BeginPackage["grassmann`"]
(*
grassmann.m
A package that teaches Mathematica how to manipulate Grassmann variables
by M. Headrick
(Oct 2009 version)
Modified by Jeremy Michelson (2004; Nov. 2006)
GPower added by J. Guffin at some point and stolen from M. Headrick's
Dec. 2004 version.
GInverse by L. Hlavaty added Oct. 2009
*)
(*
After the package is loaded, Grassmann-valued variables and functions
must be declared using the function Fermion, e.g.
Fermion[ theta1, theta2, psi[_], chi[_], G[_] ] .
Expressions involving such variables should be entered using the **
(NonCommutativeMultiply) operator, e.g.
Phi[x_]:= f[x] + psi[x]**theta1 + chi[x]**theta2 + F[x] theta1**theta2
G[y]:= = a chi[y] - 5 psi[y]**theta1**theta2
Here f[x], F[x], and a are ordinary bosonic quantities and can therefore
be multiplied in the ordinary way (i.e. with Times). However, **
should still be used for factors with bosonic statistics but which
involve Grassmann variables, e.g.
( 1 + theta1**theta2 ) ** psi[x] .
The function
Boson[var1, var2, ...]
allows one to declare variables and functions which have bosonic
statistics but potentially involve Grassmann quantities, and instructs
Mathematica always to multiply them using **.
The function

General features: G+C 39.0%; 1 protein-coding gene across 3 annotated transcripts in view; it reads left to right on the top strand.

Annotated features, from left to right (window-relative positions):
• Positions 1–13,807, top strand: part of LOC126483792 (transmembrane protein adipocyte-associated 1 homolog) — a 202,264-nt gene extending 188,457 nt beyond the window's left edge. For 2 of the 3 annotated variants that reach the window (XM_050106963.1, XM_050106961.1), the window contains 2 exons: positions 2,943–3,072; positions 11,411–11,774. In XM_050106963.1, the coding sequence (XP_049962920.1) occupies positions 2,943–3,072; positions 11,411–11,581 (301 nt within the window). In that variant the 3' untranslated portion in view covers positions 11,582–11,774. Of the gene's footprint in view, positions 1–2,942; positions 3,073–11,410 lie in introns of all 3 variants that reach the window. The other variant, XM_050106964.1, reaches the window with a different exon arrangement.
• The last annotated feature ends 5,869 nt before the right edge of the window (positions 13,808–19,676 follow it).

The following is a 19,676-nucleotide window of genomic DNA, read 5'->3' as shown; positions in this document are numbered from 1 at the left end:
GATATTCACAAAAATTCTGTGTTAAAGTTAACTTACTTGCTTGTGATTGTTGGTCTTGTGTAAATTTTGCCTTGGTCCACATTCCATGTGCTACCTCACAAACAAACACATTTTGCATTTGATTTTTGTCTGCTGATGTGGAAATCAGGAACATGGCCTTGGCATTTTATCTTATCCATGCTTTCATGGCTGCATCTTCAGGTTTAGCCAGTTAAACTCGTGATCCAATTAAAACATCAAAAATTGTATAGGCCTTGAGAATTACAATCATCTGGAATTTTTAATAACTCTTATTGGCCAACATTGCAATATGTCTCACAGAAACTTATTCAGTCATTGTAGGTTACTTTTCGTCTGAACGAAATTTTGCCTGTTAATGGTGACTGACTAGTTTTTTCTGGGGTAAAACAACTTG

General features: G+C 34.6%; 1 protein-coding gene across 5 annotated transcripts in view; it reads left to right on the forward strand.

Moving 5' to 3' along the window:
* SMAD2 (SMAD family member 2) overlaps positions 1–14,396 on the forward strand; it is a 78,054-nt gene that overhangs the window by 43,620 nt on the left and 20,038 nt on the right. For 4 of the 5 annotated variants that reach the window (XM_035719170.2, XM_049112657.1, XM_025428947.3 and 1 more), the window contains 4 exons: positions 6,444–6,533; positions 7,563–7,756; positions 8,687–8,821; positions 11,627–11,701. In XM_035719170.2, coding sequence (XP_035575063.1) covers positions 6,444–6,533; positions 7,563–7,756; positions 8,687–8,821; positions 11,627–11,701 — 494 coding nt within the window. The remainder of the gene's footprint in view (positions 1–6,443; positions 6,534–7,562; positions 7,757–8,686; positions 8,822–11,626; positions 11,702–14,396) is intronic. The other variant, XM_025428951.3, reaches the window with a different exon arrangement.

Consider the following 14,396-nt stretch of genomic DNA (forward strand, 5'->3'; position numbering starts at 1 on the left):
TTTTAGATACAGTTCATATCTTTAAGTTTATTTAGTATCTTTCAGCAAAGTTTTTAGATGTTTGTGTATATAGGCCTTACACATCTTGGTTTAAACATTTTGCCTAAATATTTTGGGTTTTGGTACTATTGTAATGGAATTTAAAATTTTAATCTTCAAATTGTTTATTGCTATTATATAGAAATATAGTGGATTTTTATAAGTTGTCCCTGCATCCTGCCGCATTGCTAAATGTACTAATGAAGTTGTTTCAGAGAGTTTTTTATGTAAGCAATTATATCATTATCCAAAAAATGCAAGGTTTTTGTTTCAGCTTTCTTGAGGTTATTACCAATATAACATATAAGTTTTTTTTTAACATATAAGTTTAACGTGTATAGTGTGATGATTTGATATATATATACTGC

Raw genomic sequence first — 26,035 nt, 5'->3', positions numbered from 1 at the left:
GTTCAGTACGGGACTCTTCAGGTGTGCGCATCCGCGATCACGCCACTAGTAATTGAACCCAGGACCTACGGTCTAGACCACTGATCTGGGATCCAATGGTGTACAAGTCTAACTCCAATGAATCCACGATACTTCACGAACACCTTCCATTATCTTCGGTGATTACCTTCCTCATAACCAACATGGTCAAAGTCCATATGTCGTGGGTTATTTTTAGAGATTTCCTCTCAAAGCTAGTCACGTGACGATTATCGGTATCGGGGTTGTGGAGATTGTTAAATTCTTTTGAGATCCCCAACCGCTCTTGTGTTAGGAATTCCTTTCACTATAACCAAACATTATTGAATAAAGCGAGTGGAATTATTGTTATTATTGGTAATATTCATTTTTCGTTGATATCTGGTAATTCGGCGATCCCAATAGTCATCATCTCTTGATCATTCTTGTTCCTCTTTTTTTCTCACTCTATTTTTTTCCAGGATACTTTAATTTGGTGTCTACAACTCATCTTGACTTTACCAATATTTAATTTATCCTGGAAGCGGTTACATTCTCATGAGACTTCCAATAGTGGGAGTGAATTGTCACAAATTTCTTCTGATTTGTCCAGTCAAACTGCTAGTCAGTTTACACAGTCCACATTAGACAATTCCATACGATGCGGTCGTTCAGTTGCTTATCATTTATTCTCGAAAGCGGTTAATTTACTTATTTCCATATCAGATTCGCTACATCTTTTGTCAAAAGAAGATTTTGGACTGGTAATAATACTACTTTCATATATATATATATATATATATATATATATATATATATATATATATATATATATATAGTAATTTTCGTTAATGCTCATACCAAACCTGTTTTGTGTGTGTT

Grading[ expr_ ]
returns a non-negative integer: 0, if expr is a pure boson, which can
be multiplied using Times; positive and odd, if expr has fermionic
statistics; or positive and even, if expr has bosonic statistics but
involves Grassmann variables. Values of the function Grading may also
be defined explicitly; for example,
Grading[ f[x_] ] := Grading[ x ]
defines the function f to have the same grading as its argument. Any
variable whose grading is not explicitly declared is assumed to be
purely bosonic.
Derivatives with respect to bosonic variables can be taken in the
usual way. Derivatives with respect to Grassmann variables should be
taken using
GD[ expr, var ] or GD[ expr, var1, var2, ... ] .
As with bosonic derivatives, values of Grassmann derivatives may be
explicitly defined:
Fermion[ f[_,_] ];
Boson[ g[_] ];
GD[ f[x_,theta_], theta_ ] := g[x]
The function GPower[ expr, power ] takes a power with the ** product.
(Thanks to J. Guffin for this.)
The function
GExpand[ expr ]
works much like Expand, but also expands out ** products.
GCollect[ expr, {var1, var2, ...} ]
collects terms with the same power of the Grassmann variables var1,
var2, ....
-- Jeremy's additions --
The function
GDot[list1, list2, ...]
works much like Dot (vector and matrix multiplication) but uses ** products.
The functions
GetGradeds[expr1, expr2, ...]
and
GetFermions[expr1, expr2, ...]
return a list of respectively those exprn with nonzero/odd grading.
Note that the result is cached, and so could result in a memory leak.
*)
Fermion::usage = "Fermion[ theta1, theta2, psi[_], chi[_], G[_] ] declares that the named variables/patterns have odd grading. Products involving such variables should always be entered using '**'."